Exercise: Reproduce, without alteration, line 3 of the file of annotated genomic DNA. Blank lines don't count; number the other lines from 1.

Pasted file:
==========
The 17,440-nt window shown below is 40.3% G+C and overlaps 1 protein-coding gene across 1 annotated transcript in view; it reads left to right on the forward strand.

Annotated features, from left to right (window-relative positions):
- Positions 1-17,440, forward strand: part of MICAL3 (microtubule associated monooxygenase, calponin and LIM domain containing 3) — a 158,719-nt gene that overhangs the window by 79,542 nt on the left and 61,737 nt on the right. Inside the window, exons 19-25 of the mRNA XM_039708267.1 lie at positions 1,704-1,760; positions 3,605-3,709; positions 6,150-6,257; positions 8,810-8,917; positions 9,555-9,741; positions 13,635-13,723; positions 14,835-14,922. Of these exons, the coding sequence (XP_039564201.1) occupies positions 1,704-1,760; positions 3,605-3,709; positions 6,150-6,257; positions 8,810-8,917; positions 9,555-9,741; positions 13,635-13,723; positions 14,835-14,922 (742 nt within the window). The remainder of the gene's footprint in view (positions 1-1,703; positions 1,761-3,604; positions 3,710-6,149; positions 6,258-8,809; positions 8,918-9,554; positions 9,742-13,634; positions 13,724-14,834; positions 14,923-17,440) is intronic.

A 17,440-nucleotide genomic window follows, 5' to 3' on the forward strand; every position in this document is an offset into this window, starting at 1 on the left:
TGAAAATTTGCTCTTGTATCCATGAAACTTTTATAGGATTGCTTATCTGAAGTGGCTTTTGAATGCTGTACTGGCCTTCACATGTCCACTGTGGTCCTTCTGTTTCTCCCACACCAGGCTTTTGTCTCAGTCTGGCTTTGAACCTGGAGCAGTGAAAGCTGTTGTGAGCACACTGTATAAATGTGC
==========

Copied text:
- Positions 1-17,440, forward strand: part of MICAL3 (microtubule associated monooxygenase, calponin and LIM domain containing 3) — a 158,719-nt gene that overhangs the window by 79,542 nt on the left and 61,737 nt on the right. Inside the window, exons 19-25 of the mRNA XM_039708267.1 lie at positions 1,704-1,760; positions 3,605-3,709; positions 6,150-6,257; positions 8,810-8,917; positions 9,555-9,741; positions 13,635-13,723; positions 14,835-14,922. Of these exons, the coding sequence (XP_039564201.1) occupies positions 1,704-1,760; positions 3,605-3,709; positions 6,150-6,257; positions 8,810-8,917; positions 9,555-9,741; positions 13,635-13,723; positions 14,835-14,922 (742 nt within the window). The remainder of the gene's footprint in view (positions 1-1,703; positions 1,761-3,604; positions 3,710-6,149; positions 6,258-8,809; positions 8,918-9,554; positions 9,742-13,634; positions 13,724-14,834; positions 14,923-17,440) is intronic.